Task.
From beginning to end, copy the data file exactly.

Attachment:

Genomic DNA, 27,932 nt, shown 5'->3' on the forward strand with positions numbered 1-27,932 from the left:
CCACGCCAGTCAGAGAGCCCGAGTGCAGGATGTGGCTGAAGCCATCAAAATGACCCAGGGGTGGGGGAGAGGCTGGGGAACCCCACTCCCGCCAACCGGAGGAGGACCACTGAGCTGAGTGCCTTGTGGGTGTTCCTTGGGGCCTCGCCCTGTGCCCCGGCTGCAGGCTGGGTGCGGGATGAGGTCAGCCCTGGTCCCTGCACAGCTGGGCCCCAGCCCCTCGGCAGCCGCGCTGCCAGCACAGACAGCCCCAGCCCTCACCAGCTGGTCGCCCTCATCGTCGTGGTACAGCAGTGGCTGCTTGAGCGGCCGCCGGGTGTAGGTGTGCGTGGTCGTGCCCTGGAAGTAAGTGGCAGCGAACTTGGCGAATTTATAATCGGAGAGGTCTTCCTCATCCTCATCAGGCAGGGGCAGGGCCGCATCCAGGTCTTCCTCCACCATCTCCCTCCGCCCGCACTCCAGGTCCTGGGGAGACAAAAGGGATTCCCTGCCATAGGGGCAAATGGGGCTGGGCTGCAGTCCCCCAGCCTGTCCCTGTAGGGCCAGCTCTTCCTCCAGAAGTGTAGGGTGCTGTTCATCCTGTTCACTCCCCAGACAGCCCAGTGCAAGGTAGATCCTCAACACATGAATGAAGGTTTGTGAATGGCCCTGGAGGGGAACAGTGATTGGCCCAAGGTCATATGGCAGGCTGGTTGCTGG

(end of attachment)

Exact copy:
Genomic DNA, 27,932 nt, shown 5'->3' on the forward strand with positions numbered 1-27,932 from the left:
CCACGCCAGTCAGAGAGCCCGAGTGCAGGATGTGGCTGAAGCCATCAAAATGACCCAGGGGTGGGGGAGAGGCTGGGGAACCCCACTCCCGCCAACCGGAGGAGGACCACTGAGCTGAGTGCCTTGTGGGTGTTCCTTGGGGCCTCGCCCTGTGCCCCGGCTGCAGGCTGGGTGCGGGATGAGGTCAGCCCTGGTCCCTGCACAGCTGGGCCCCAGCCCCTCGGCAGCCGCGCTGCCAGCACAGACAGCCCCAGCCCTCACCAGCTGGTCGCCCTCATCGTCGTGGTACAGCAGTGGCTGCTTGAGCGGCCGCCGGGTGTAGGTGTGCGTGGTCGTGCCCTGGAAGTAAGTGGCAGCGAACTTGGCGAATTTATAATCGGAGAGGTCTTCCTCATCCTCATCAGGCAGGGGCAGGGCCGCATCCAGGTCTTCCTCCACCATCTCCCTCCGCCCGCACTCCAGGTCCTGGGGAGACAAAAGGGATTCCCTGCCATAGGGGCAAATGGGGCTGGGCTGCAGTCCCCCAGCCTGTCCCTGTAGGGCCAGCTCTTCCTCCAGAAGTGTAGGGTGCTGTTCATCCTGTTCACTCCCCAGACAGCCCAGTGCAAGGTAGATCCTCAACACATGAATGAAGGTTTGTGAATGGCCCTGGAGGGGAACAGTGATTGGCCCAAGGTCATATGGCAGGCTGGTTGCTGG